My father gave me his glass knees and dark sense of humor.
His hazel eyes with the gold flecks on green.
His love for books and good food.
He told me to stop looking in the mirror so much, because vanity was a sin. He never left the house without ironing his shirts and slacks, shaving, trimming his fingernails, cleaning his shoes, and walking through a cloud of expensive cologne.
He told me to drink hot tea in the summer (because it would cool me down more than ice water) and dry between my toes (so I wouldn’t get athlete’s foot) and stop wearing make-up (because it would make me break out). I didn’t believe him when he was right.
He told me I shouldn’t bike too much (or else my ankles would get too big and no man likes big ankles) and never cut my hair (because it wouldn’t look feminine) and read about the Illuminati (because I didn’t know how the world worked). I often believed him when he was wrong.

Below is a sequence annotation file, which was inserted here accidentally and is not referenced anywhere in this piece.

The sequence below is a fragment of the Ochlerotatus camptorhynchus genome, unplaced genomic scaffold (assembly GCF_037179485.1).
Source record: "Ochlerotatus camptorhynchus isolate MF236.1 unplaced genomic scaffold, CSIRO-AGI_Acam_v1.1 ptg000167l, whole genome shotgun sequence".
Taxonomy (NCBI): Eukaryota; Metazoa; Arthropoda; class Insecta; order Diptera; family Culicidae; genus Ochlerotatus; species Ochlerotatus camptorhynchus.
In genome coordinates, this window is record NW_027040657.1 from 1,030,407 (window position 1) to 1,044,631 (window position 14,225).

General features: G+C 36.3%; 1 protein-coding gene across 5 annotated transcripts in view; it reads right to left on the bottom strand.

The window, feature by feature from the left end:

He hissed You are just like your mother in a way that made me hate both of them. He called me munchkin when I was little and bitch when I was a teen and intimidating when I was grown. But he was always the one I was the most scared of.
I never knew he was terrified of me, too.
Only after his death, I saw a picture of him as a little boy, wonder and beauty and joy practically beaming out of his face. I crumpled over my desk because I’d never known this boy. Never caught a sideways glimpse of that life in my father. When he became my dad, he’d already been dead inside for so long that I spent my life surprised he was still holding on, day after day, decade after decade.
When he actually died, I wondered what had been the point of his life. I had no idea if he’d found joy or meaning in anything. I couldn’t remember the last real conversation we had. Or I could, but it had been so long that remembering it was painful.
Fifteen years ago, I was standing in my garage with him when he visited after I had my last baby (because that’s where he hid his alcohol). I was at a low point, which I’d tried to conceal from my dad, but either I wasn’t as good of an actor as I thought or my father was more perceptive than I gave him credit for. We were both hiding from each other like…